‘Newark’s Original Sin’: The Criminal Justice Education of Cory Booker – The New York Times

By Nick Corasaniti and Stephanie Saul
March 27, 2019, 1 comment
“NEWARK — After football practice one summer evening in 2008, a Pop Warner league coach and two of his players were driving through the Clinton Hill section of Newark when a car swerved and blocked their path. Suddenly six police officers emerged from unmarked vehicles and forced them out of their car at gunpoint.

“I felt like this: Don’t kill me, just send me to jail. Please don’t kill me,” one of the boys, Tony Ivey Jr., then 13, would later say in a videotaped interview.

The officers, members of a narcotics squad, searched the car and found nothing but football equipment. The coach had been taking the boys to get hamburgers.

The episode became known as the case of the Pop Warner Three, and it was one of more than 400 misconduct allegations cited two years later when the American Civil Liberties Union of New Jersey asked the Justice Department to investigate the Newark police.

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Newark’s mayor, Cory Booker, had swept into office in 2006 pledging a safer city through zero tolerance on crime. And while killings actually rose in his first year, over the next three they fell to historic lows. Yet grievances against the police were piling up in the city’s black wards, with allegations of racial profiling, unlawful stops and excessive force. The A.C.L.U. and local activists pressed for reforms, complaining about pushback from Mr. Booker, whose administration was promoting the plunging homicide rate.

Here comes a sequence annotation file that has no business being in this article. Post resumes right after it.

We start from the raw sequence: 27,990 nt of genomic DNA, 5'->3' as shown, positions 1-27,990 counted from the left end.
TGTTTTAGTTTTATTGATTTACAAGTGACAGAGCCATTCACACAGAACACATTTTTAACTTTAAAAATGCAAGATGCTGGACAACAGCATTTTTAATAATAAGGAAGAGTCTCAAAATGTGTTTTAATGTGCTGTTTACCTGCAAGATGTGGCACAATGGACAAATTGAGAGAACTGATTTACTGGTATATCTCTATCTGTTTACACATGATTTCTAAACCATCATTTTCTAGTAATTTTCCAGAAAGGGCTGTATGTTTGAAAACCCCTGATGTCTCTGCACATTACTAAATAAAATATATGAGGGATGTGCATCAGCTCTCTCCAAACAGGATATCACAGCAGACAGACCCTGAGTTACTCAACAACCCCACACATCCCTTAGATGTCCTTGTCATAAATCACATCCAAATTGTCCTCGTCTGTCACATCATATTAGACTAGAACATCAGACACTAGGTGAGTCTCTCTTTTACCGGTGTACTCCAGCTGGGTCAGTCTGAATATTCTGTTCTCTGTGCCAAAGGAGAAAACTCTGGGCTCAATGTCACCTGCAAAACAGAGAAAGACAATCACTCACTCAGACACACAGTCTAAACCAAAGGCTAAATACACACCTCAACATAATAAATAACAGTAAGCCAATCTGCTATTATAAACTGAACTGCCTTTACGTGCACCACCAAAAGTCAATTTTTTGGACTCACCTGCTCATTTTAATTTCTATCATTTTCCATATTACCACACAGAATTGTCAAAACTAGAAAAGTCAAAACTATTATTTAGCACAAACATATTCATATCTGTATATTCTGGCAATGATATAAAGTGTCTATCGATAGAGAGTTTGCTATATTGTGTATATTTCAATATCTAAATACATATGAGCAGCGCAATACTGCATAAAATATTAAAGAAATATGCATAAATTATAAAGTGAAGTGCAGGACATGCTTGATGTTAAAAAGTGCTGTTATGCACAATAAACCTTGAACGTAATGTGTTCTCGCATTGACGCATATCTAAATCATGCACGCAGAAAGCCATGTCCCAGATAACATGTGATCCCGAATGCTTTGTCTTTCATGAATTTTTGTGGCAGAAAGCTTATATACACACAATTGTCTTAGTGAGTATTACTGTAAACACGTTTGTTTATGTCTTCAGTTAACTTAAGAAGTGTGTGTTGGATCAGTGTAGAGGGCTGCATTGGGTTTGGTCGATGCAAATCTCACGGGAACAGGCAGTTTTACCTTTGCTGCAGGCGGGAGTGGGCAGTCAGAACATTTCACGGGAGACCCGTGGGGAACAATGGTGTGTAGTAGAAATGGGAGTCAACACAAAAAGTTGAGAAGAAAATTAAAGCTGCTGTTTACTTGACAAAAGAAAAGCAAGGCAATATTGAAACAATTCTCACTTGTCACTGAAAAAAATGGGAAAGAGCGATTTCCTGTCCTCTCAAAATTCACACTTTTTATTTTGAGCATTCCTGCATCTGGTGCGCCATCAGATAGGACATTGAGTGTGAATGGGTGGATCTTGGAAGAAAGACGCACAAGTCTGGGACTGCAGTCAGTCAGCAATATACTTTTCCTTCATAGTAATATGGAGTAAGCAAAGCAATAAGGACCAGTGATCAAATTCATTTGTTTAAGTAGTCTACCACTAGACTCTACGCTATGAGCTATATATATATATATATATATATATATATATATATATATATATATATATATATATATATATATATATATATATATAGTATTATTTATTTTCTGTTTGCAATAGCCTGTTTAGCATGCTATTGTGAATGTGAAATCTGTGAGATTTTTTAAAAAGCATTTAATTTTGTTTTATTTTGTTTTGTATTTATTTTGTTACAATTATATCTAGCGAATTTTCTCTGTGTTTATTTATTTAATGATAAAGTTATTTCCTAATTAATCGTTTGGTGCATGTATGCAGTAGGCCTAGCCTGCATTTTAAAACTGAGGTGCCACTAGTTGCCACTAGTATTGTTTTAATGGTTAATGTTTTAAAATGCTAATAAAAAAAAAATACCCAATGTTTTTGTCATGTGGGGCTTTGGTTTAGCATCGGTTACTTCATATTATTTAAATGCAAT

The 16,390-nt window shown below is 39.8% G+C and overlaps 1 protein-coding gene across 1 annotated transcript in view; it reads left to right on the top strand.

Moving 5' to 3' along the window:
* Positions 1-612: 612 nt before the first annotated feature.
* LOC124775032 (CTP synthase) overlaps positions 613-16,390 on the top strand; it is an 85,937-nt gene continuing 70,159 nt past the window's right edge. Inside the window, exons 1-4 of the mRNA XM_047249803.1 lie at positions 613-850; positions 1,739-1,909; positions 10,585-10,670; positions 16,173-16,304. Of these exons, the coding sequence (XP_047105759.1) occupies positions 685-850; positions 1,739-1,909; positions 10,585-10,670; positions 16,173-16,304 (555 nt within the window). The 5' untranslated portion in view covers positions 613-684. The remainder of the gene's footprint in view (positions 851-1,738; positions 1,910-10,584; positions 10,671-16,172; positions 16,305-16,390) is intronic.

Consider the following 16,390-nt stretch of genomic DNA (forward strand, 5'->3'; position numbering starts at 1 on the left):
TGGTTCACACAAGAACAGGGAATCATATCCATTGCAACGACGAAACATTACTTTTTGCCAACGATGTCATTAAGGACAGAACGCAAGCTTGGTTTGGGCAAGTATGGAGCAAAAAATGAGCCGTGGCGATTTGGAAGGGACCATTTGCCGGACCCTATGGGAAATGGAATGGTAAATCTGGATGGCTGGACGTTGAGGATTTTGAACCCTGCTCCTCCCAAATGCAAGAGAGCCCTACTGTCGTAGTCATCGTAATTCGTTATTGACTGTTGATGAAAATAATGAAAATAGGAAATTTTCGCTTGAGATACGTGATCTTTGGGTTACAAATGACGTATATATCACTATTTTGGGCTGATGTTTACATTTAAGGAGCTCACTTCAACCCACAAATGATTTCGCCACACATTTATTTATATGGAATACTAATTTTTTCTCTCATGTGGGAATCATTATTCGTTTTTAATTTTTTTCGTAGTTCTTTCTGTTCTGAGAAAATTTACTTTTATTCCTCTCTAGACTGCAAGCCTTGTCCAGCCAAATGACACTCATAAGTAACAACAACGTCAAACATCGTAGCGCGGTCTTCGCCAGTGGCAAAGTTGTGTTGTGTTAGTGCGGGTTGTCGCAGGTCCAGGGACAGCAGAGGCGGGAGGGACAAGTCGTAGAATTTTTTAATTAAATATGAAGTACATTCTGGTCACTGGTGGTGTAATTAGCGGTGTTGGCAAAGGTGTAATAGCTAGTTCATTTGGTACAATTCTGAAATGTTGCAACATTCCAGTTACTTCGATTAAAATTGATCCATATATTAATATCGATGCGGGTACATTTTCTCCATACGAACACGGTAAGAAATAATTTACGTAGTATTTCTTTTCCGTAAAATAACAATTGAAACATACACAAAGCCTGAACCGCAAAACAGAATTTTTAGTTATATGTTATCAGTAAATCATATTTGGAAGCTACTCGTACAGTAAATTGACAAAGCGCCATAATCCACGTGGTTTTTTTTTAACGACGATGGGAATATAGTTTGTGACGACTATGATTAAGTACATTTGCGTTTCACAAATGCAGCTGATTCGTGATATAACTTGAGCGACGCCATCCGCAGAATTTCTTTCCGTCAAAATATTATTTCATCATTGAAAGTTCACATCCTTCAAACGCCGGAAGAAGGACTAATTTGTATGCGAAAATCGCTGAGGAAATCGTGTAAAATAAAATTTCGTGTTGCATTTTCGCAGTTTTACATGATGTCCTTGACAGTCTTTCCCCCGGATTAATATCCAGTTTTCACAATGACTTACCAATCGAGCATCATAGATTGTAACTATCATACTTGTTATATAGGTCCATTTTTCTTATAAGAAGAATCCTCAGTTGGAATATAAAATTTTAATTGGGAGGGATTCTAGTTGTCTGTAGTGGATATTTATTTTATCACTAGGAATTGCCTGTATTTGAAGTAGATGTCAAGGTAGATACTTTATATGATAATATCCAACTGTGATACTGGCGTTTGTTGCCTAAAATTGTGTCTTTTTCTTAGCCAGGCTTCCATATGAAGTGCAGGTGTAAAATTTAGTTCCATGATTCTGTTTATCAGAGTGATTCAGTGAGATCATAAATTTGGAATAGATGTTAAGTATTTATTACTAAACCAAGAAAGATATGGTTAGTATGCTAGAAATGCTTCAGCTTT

And when the A.C.L.U. finally went public with its plea to the Justice Department, the mayor went on WNYC radio, telling an interviewer that the petition was “one of the worst ways” to bring about meaningful change. “We don’t need people who are going to frustrate, undermine and mischaracterize our agency,” he added.”

David Lindsay Jr.
Hamden, CT | NYT comments.

This is a depressing, complicated story. Maybe Corey Booker wasn’t a total fraud, but he was a reckless coward, unleashing an out of control and over powerful police department on his city, and then claiming successes that weren’t base on accurate data. I can also find reasons to defend the young mayor. It is hard to go up against a police union that might make your life miserable, or even kill you. It is not his fault that there were and are too many guns on the street. I’m not sure I could have done a better job, and I certainly didn’t have the guts to even try.

David Lindsay Jr.
Hamden, CT |
Part Two, On second reading, and with help from my partner, Corey Booker gets big points for admitting and owning his mistake, for hiring a good chief of staff, and then listening to him, and to go public about his conversion to supporting the ACLU of NJ bringing in the Justice Department to oversee an out of control police department.

California Has a High Rate of Police Shootings. Could a New Open-Records Law Change That? – The New York Times

By Tim Arango
Feb. 12, 2019